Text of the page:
Join thousands of readers and get great travel advice.
Subscribe to the Tripbase Blog via RSS or via e-mail.

Tripbase is starting a community: Apply to be a Founding Member.

7 comments… read them below or Add a Comment

dobbs

Yeah….

it’s the whole getting unfortunately caught up in 300 people being burned alive on a train types of things that keeps me from wanting to live in India. Visit, yes…live..no…

gregorylent

and people who already figured this out are polluting india like you would not believe .. please stay home

pradeep

You get what you pay for.
I’m an Indian, and if I was in your place I wouldn’t do this. (Not trying to sound inhospitable – if you really want to come here you’re most welcome).

There’s no 911. Get run over by a car, or set your house on fire and you’re on your own. The majority of people who die in automobile accidents in India don’t die in the accident itself – they bleed to death lying on the road where they got hit.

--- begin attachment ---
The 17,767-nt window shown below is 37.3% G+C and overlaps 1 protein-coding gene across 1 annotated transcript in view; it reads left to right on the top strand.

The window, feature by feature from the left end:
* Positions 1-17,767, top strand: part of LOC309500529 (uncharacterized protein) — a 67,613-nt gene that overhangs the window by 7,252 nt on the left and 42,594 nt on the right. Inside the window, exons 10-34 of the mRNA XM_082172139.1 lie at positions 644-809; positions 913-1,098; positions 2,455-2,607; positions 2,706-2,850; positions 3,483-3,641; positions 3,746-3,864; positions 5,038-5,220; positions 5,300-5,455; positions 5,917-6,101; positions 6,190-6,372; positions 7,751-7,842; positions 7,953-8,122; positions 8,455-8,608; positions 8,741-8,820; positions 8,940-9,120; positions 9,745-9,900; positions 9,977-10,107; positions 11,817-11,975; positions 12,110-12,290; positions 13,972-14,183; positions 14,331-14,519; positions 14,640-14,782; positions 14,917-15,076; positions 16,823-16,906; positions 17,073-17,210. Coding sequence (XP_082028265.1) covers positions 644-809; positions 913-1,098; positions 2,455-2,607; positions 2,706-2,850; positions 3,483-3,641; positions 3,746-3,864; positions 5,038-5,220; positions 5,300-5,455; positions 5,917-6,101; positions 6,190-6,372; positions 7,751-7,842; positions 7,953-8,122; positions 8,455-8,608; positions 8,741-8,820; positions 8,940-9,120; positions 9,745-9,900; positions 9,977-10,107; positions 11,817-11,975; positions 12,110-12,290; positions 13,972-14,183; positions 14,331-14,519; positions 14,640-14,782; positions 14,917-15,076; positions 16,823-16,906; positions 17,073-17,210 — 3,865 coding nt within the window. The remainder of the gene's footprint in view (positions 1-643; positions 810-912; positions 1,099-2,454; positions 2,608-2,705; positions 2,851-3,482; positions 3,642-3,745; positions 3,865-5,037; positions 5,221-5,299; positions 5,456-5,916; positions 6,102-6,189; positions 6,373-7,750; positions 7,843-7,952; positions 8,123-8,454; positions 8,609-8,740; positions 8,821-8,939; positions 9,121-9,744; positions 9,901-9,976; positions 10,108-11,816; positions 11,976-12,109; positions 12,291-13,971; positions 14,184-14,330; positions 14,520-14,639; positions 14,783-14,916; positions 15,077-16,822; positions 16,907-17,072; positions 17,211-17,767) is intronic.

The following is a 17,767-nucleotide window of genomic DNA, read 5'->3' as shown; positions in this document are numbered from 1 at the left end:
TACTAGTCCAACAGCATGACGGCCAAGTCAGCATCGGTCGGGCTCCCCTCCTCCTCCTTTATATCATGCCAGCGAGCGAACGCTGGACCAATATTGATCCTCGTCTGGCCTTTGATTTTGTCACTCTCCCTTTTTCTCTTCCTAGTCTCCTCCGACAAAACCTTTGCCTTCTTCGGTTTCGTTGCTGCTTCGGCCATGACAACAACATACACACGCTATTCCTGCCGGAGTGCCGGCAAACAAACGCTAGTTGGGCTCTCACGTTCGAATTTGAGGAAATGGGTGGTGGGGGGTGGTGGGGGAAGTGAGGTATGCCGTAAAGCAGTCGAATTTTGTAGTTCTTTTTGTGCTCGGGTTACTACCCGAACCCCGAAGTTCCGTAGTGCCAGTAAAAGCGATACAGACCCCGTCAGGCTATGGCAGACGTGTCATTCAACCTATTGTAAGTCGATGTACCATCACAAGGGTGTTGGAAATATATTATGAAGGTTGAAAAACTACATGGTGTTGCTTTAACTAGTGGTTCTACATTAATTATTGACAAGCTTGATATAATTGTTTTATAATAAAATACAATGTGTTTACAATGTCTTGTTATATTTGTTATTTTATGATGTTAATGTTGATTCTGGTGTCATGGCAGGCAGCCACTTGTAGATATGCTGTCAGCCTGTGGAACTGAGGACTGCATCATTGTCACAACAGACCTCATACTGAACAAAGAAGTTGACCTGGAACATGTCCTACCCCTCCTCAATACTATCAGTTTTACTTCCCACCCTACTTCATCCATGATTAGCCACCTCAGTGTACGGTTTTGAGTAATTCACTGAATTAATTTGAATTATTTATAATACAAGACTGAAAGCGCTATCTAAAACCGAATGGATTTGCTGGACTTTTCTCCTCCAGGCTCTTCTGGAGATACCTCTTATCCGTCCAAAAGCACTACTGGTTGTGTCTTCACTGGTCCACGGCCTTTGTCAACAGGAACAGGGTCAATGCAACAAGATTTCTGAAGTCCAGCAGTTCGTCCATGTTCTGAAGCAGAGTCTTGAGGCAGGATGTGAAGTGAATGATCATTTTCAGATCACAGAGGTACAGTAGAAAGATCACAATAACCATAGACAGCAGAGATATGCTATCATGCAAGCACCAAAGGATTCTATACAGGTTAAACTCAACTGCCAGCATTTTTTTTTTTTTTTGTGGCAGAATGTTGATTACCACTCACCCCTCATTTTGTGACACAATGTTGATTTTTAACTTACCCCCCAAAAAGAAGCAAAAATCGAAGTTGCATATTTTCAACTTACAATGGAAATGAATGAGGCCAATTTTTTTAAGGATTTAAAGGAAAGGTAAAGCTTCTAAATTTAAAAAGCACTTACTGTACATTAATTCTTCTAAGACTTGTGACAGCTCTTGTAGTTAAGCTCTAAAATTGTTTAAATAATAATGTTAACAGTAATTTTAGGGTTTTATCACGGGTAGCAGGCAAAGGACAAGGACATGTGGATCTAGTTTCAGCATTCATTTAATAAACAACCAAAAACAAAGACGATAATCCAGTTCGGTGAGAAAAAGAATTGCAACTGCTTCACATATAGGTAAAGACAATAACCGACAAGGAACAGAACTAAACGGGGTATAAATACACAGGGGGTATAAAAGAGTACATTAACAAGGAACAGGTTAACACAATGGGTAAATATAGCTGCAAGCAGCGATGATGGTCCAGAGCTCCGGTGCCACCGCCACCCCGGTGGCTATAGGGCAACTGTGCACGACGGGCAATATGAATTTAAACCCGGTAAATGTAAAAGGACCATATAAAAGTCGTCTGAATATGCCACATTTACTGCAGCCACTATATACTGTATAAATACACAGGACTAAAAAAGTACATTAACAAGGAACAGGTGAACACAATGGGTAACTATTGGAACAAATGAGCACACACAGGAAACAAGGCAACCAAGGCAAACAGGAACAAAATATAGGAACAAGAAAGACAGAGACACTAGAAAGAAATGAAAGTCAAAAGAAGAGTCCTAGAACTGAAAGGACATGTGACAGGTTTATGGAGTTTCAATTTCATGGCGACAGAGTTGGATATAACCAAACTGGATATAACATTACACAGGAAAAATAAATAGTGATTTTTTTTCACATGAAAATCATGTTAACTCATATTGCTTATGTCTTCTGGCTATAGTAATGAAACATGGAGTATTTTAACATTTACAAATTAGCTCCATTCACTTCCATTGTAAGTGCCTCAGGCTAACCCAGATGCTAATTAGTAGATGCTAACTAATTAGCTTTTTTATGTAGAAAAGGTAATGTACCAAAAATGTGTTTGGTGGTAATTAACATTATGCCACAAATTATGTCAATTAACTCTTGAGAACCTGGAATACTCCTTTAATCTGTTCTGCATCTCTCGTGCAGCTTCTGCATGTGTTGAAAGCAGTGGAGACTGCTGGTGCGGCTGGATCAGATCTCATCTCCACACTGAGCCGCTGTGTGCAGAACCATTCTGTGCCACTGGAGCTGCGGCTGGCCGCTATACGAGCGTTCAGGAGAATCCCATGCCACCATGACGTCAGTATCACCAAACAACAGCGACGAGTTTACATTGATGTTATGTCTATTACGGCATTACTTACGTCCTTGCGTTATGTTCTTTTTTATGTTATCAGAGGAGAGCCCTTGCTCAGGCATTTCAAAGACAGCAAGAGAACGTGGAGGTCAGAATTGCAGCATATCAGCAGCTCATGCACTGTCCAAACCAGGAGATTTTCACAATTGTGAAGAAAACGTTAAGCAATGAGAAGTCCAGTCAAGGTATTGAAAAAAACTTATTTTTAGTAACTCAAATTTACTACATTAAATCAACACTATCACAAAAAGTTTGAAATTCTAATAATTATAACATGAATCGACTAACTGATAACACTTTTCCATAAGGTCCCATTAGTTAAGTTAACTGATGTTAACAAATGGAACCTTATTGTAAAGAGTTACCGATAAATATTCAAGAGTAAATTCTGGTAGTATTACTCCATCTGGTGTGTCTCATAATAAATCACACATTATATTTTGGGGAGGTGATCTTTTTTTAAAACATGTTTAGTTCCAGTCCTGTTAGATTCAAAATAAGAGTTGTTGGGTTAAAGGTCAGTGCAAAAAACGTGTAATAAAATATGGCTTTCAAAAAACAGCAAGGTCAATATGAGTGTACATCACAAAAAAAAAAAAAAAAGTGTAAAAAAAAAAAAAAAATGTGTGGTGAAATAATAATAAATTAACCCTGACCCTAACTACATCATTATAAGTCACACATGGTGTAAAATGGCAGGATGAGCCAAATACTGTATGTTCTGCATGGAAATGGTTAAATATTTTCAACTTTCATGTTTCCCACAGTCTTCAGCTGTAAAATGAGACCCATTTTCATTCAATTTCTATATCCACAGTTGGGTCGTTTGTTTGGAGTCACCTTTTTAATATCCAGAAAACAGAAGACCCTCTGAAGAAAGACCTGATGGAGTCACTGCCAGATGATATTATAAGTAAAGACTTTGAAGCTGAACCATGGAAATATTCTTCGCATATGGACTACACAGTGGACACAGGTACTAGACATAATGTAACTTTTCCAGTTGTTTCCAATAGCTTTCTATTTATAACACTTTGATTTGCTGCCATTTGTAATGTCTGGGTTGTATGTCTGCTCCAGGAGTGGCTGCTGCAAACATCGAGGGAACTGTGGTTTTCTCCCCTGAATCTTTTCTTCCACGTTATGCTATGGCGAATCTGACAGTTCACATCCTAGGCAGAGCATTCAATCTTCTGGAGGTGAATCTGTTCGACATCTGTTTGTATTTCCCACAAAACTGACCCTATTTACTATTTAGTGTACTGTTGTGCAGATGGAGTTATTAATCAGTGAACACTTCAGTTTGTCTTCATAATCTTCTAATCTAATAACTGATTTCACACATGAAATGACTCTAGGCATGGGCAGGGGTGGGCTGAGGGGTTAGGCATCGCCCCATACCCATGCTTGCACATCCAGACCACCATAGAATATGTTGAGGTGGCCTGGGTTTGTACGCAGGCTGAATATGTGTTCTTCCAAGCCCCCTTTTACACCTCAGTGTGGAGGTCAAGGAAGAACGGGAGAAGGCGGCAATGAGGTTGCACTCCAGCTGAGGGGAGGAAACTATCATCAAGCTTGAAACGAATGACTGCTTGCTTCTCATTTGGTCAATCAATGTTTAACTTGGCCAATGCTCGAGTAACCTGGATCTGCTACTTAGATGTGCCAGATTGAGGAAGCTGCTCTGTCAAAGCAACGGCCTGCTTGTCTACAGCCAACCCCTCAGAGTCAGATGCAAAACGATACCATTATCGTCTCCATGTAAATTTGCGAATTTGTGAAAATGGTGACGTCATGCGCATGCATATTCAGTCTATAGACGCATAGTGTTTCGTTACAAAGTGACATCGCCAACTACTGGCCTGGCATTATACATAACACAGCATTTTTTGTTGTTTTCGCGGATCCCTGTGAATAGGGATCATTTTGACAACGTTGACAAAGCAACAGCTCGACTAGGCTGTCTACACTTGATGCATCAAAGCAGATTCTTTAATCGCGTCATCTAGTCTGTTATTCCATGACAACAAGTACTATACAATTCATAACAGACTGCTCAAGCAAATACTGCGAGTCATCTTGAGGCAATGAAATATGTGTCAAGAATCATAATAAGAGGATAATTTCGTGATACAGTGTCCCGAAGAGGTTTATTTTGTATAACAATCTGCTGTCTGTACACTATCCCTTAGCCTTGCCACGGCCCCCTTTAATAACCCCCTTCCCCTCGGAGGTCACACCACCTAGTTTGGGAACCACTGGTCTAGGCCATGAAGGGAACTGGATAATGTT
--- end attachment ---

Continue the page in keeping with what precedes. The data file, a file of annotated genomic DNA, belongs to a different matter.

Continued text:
There’s no enforcement of standards. That nice bottle of water you bought might have been bottled in someone’s backyard from tap water.

There probably isn’t a single city anywhere in the country that has 24 hours of uninterrupted electricity supply a day.

There isn’t much of a rule of law. The cops might help you, they might just as likely steal your money and send you on your way. Politicians are above the law. If you get run over by a minister’s car, or if you are a pretty white female and you get assaulted by the minister’s son, you can pretty much lick your wounds and go back home.

Rather than look for an easy out, in your place, I would just grit my teeth and work two jobs or something like that.

joelask